After a career as one of the preeminent horror writers of the 1990s and a break that lasted for several years, Robert McCammon has come back with a vengeance, completely reinventing his career, with an impressive series of historical mysteries set in the American colonies in the early 18th century. The stories center on the adventures of legal clerk and freelance investigator Matthew Corbett.
They began in Speaks the Nightbird, an extraordinary novel which McCammon had not intended to make into a series, but he liked the setting and the characters so much that after making a few chronological revisions he followed it with The Queen of Bedlam and now with a third installment in Mister Slaughter.
It continues the story of Corbett's work for the Herald Agency, based out of New York City, working in partnership with the gruff but formidable Hudson Greathouse. This book picks up directly where The Queen of Bedlam ends, with Corbett and Greathouse taking a commission to retrieve notorious mass murderer Tyranthus Slaughter from a madhouse in Pennsylvania and bring him to New York for transport to England to face justice. Of course, the task of retrieving and delivering the abhorrent Slaughter doesn't work out as expected, and the story developes into a grueling pursuit through frontier settlements, indian villages and the centers of colonial civilization, uncovering a shadowy criminal network of which Slaughter is just a part.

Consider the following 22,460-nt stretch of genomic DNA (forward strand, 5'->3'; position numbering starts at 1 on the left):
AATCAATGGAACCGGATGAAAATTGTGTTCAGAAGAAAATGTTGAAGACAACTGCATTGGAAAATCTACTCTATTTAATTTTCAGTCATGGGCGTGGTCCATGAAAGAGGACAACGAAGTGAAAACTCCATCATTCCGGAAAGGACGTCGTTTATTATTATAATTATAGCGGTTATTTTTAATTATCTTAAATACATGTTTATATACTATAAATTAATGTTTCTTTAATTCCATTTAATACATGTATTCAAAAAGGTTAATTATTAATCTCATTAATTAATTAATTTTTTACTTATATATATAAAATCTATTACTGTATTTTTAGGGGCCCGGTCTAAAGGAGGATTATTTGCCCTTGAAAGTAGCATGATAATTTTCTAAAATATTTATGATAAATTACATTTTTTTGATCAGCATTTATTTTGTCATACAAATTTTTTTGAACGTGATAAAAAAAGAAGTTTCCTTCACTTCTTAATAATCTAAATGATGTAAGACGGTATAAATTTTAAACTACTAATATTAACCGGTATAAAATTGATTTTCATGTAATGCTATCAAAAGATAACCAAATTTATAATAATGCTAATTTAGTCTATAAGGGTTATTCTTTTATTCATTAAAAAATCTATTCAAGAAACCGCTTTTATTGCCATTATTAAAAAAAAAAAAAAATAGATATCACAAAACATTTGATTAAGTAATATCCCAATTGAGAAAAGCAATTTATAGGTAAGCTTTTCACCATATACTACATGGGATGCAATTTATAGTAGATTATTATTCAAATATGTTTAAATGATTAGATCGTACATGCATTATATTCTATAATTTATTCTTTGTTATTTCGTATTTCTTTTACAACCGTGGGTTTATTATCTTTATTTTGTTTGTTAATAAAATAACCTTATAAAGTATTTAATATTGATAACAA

The story of Mister Slaughter is engaging and moves along quickly, but what really makes the book stand out is McCammon's attention to developing interesting and complex characters, including his exploration of the nuances of the historical environment which plays a very large role in making the novels in this series as interesting and unique as they are. Corbett gets a lot of development, with his flaws and his virtues placed in striking contrast. He's heroic and capable yet flawed and troubled at the same time.
The book is very much a journey towards a new level of maturity for Corbett as a character. Slaughter also makes an unexpected kind of villain who turns out to be both more and less than you expect him to be by the time the book is done. There's room in the book for a couple of interesting subplots, some curious secondary characters and a bit of a surprise ending which clearly sets up the next book in the series.
All of this is held together by McCammon's masterful writing skills, which have evolved and adapted to his material, with undertones of James Fenimore Cooper and Washington Irving which give the novel an authentic period feel that should make better known and well established historical novelists jealous.
Though I heartily recommend Mister Slaughter both as a work of historical fiction and as a mystery novel, I have to warn squeamish readers that there are scenes and situations that are quite graphic and disturbing on the level of the works of Richard Laymon and Clive Barker and if that sort of gore and violence bothers you, read something else. As for me, I'm looking forward to McCammon's next novel of adventure and mystery in Matthew Corbett's world.